Based on my personal experience with equipment in the chocolate industry, the quotes I've received from them (their company is to the best of my knowledge a spin-off from "Bottom Line Processing Technologies" in Florida), and the equipment that I currently use to make several hundred pounds of chocolate per week, their prices are outrageous for the capacities their creations can produce.
...but that's just my opinion.
Just curious Brad, what do you consider outrageous pricing? You make several hundred pounds of chocolate per week, what do you charge for that chocolate? $10/Lb? and it costs you what, about $4/lb to make it? I seem to recall you made a similar statement about the NETZSCH ChocoEasy. Yes it's expensive, really expensive, but it's worth it. Is your chocolate worth it? I don't know, never tasted it, but I bet it has a metallic taste based on what you've described in other posts.
I keep reading and hearing about people using this cheap equipment and having to work on it constantly. What's that worth? I've been to BLT, they are good people, and in my opinion, their equipment is more geared in quality and therefore pricing towards the large food companies for R&D, pretty much like our equipment. Our equipment is scaled down for R&D and then the larger production machines are actually very much competitively priced against the traditional conches and roll refiners.
Jessica - you should take a look at that equipment, don't be put off by one bad review. You might want to take a look at our equipment as well, although we don't have roasting, there's too many on the market. Cracking and winnowing however seems to be a real need in the market for a machine, Cacao Cucina has one that works, but it is relatively expensive.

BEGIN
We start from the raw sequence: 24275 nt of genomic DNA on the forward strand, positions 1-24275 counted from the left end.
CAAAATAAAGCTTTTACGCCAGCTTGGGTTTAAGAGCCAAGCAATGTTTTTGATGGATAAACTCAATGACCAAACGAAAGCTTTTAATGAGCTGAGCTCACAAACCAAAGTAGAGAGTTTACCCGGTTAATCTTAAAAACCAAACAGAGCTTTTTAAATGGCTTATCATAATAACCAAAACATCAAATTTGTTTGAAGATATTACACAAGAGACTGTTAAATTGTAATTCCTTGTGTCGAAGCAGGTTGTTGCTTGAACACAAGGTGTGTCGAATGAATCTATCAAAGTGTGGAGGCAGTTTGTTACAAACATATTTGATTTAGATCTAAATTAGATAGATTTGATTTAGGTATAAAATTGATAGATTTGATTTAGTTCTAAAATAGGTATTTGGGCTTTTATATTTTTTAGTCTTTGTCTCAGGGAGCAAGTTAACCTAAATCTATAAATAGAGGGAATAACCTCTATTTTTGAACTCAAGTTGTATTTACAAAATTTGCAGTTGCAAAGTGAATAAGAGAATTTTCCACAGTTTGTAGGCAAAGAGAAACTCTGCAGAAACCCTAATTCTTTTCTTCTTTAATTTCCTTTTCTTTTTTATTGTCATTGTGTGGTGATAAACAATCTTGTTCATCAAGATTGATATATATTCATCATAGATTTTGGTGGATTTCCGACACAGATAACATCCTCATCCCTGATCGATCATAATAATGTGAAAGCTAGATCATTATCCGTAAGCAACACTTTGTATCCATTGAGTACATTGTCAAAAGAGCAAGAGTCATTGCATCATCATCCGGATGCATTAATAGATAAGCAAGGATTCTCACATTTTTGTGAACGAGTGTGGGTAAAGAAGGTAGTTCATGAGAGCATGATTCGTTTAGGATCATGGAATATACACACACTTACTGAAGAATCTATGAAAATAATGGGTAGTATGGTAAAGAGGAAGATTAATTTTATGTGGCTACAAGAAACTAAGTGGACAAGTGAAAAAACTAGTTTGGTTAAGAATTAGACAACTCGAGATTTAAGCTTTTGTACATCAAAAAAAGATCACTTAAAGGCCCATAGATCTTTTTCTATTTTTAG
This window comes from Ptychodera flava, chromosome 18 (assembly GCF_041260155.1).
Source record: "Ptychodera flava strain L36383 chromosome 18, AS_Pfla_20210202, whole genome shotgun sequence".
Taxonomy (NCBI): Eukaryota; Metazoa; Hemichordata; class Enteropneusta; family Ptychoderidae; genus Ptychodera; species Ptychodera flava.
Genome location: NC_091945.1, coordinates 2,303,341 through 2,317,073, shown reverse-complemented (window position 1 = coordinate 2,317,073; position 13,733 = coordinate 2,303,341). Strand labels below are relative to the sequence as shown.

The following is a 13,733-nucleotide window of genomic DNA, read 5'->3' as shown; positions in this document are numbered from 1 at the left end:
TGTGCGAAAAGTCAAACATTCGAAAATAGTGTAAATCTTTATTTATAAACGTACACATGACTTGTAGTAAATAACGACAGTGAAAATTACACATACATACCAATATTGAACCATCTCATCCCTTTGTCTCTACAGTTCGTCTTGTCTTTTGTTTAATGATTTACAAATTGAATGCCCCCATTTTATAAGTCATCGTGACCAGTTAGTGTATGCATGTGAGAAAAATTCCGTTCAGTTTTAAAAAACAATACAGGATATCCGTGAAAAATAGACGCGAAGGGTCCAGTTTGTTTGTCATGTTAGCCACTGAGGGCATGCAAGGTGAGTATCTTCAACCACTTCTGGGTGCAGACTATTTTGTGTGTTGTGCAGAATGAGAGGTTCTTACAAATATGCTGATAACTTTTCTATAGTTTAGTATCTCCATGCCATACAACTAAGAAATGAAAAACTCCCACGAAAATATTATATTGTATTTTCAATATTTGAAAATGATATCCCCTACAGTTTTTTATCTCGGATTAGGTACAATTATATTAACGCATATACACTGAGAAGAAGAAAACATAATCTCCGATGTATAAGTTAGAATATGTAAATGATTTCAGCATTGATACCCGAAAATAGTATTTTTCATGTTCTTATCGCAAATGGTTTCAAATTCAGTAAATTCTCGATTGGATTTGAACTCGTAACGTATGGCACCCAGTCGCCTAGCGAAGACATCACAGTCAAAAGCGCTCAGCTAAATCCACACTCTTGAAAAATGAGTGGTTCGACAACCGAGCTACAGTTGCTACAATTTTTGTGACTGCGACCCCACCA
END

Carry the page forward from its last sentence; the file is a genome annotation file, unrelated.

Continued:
And the above is just my opinion
You're partially correct. There IS a lot of poorly constructed equipment that artisans are using to make chocolate. Most of it is originally designed to mash soft beans and other pastes for East Indian food. The belts fail, and the granite rollers are antiquated. (such as Santha and other similar models)
Roasting: "too many on the market" Really? Where can I get a roaster that will do about 40lbs of beans per batch for a reasonable price? Nowhere that I could find when I was researching my business. Oh.... wait! Cooking ANYTHING is about heat and air flow! Hey! A commercial convection oven for $3500 NEW does about 40lbs of beans per hour, 320lbs per 8 hours, 960lbs per 24 hours, is STACKABLE, so you can easily double this amount and roast as much as 1920lbs of beans per 24 hour period. According to my calculation, for less than $9,000 one can implement a roasting solution which will allow a company to produce the following amount of 70% chocolate per day based on a 55% bean content recipe:
1920 * 0.8 /0.55 = 2792.7 lbs per day X $40 per lb = $111,708 per day in gross sales.
I actually charge MORE than $40 per lb for my chocolate - more like $55-60, and have been told by industry professionals with a lot more credentials than you Harry, that I should be charging more, as it's some of the finest chocolate they have ever tasted.
I've repeated this on many other posts: "Why buy a redundant, single use piece of equipment such as a modified coffee bean roaster (which is what a cocoa bean drum roaster is anyway and that's coming right from the mouths of the people at Probat Burns!) when you can buy a convection oven, and perform many tasks as well as roast beans.